- The Internal Revenue Service has fallen short of plans to answer more taxpayer telephone calls, support victims of identity theft and eliminate backlogs of both amended tax returns and employee retention credit claims, according to the Office of the National Taxpayer Advocate.
- The IRS could take the biggest stride toward upgrading service to taxpayers by prioritizing the improvement of online accounts for businesses, individuals and tax professionals to the level set by private financial institutions, the agency watchdog said in its annual report to Congress.
- “The IRS has a tall mountain to climb to achieve its goals of rebuilding the agency, modernizing its systems and providing the quality service taxpayers deserve,” Erin Collins, the national taxpayer advocate, wrote in a preface. At the same time, she praised the agency’s success in reducing a pandemic-period backlog of more than 35 million unprocessed tax returns.
The detailed criticism from Collins coincides with an effort by Republican lawmakers to deepen cuts to roughly $80 billion provided to the IRS in 2022 under the Inflation Reduction Act for upgrading customer service, replacing decades-old technology and cracking down on tax evaders.
Leaders from both chambers of Congress said on Jan. 7 that they would accelerate a $10 billion reduction in IRS enforcement as part of a proposed deal on 2024 government spending. The agreement has come under fire from some Republicans seeking bigger spending cuts.
“I want to emphasize that additional funding is essential for continued improvement in taxpayer interactions with the IRS,” Collins said. “Replacing antiquated technology systems and ensuring the IRS has enough employees to perform basic services such as answering telephone calls and processing correspondence simply can’t be done without sufficient resources.”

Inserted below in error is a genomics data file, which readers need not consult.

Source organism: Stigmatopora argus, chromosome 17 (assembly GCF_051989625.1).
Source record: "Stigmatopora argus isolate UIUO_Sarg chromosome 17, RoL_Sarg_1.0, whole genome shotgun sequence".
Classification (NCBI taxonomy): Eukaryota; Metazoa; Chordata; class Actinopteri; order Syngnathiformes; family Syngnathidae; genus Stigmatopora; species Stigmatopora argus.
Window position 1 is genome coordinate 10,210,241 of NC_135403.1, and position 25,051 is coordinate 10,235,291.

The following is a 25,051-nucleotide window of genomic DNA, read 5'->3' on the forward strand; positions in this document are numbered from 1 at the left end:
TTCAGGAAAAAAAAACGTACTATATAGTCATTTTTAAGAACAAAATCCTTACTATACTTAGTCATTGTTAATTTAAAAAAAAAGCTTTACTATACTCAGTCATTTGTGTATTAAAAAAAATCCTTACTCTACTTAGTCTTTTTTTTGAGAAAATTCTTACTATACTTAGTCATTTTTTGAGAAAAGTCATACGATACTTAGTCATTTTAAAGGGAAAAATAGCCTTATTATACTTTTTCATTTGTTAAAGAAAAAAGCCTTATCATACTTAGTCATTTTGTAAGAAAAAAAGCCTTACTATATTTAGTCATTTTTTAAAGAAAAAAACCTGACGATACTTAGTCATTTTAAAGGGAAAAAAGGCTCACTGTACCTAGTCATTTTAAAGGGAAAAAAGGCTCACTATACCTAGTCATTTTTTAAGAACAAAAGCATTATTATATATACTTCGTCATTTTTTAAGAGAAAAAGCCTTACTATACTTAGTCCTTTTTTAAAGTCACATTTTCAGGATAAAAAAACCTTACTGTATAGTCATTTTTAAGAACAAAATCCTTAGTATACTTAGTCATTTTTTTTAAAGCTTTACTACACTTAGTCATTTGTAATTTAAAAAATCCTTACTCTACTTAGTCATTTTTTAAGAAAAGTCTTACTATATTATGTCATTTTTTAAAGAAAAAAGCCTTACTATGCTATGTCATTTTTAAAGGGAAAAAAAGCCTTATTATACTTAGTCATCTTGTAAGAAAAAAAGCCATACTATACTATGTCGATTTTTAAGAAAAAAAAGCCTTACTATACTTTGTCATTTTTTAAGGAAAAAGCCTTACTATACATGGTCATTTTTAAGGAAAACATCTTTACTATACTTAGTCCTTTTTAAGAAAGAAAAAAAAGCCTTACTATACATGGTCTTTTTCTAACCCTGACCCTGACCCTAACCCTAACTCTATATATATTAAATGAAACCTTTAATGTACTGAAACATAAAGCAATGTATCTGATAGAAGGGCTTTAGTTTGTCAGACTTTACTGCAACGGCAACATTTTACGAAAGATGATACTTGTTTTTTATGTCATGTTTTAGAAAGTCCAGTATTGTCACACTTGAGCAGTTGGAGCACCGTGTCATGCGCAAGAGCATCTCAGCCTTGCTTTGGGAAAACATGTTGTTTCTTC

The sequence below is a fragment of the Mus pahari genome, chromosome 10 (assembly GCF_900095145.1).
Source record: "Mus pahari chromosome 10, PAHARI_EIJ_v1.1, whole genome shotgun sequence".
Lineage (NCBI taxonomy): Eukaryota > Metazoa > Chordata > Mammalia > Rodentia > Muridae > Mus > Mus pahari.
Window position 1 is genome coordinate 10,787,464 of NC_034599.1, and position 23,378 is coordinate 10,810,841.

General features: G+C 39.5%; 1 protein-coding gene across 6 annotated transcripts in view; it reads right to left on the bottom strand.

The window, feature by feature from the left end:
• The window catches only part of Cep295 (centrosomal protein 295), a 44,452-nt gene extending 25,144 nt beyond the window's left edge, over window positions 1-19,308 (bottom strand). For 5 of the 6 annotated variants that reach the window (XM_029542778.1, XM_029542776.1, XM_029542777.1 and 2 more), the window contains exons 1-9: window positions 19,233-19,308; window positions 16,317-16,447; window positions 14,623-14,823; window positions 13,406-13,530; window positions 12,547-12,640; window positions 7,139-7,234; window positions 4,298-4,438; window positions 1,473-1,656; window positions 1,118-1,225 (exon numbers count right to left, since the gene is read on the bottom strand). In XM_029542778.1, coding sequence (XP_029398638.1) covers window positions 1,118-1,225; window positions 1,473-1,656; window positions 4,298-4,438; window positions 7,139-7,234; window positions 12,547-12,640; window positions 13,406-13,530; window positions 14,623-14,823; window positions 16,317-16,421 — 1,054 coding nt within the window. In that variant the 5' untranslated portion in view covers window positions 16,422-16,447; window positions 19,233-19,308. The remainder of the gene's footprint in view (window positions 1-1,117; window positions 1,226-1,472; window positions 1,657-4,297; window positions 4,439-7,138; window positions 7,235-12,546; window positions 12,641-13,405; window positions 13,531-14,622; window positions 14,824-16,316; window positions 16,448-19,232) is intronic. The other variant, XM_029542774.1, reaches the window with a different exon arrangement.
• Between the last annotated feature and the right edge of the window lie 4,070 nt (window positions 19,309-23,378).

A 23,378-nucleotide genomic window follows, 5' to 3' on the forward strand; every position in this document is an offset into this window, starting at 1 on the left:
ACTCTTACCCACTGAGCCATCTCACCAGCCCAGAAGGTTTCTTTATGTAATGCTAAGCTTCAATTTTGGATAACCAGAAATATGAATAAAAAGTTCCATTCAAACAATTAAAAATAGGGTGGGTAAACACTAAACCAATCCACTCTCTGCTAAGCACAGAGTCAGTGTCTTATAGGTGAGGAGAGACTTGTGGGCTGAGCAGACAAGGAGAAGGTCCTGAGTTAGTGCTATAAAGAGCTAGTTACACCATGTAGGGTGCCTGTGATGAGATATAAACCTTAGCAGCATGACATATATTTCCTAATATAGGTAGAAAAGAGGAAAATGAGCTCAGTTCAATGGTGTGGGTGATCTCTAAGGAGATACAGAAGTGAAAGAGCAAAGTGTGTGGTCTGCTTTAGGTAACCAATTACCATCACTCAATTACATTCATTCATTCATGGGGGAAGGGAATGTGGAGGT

The IRS, while making improvements in serving taxpayers, has overstated its progress by claiming to answer 85% of calls, Collins said.
“Only 35% of callers reached an IRS employee during the filing season, and only 29% of callers reached an IRS employee during the full fiscal year,” she said.
Although the IRS eliminated its backlog of Form 1040s, its stack of unprocessed amended business and individual tax returns remains more than double the pre-pandemic level, Collins said. “In addition, the percentage of taxpayer correspondence classified as ‘overage’ has reached its highest level in recent memory.”
The agency also needs to work through a backlog of about 1 million claims for the Employee Retention Credit, which Congress created to aid employers that were shut down by a pandemic-induced government order during 2020 or the first three calendar quarters of 2021.
“The IRS reports it has received a raft of fraudulent and otherwise non-qualifying claims, making the ERC difficult to administer,” Collins said.
“If it pays claims quickly without adequate review, it could pay billions of dollars to non-qualifying persons,” she said. “If it takes the time to review claims carefully, eligible employers will experience significant delays in receiving the credit, and in extreme cases, employers who need the funds immediately could go out of business.”
Collins flagged some IRS successes.
For example, from the close of the 2021 filing season to the end of last year, the IRS transcribed, digit-by-digit, a backlog of 17 million paper-filed Form 1040s.
Also, by the end of fiscal year 2023, the IRS increased its phone call answer rate to 29% from 11% at the close of the 2021 filing season, she said.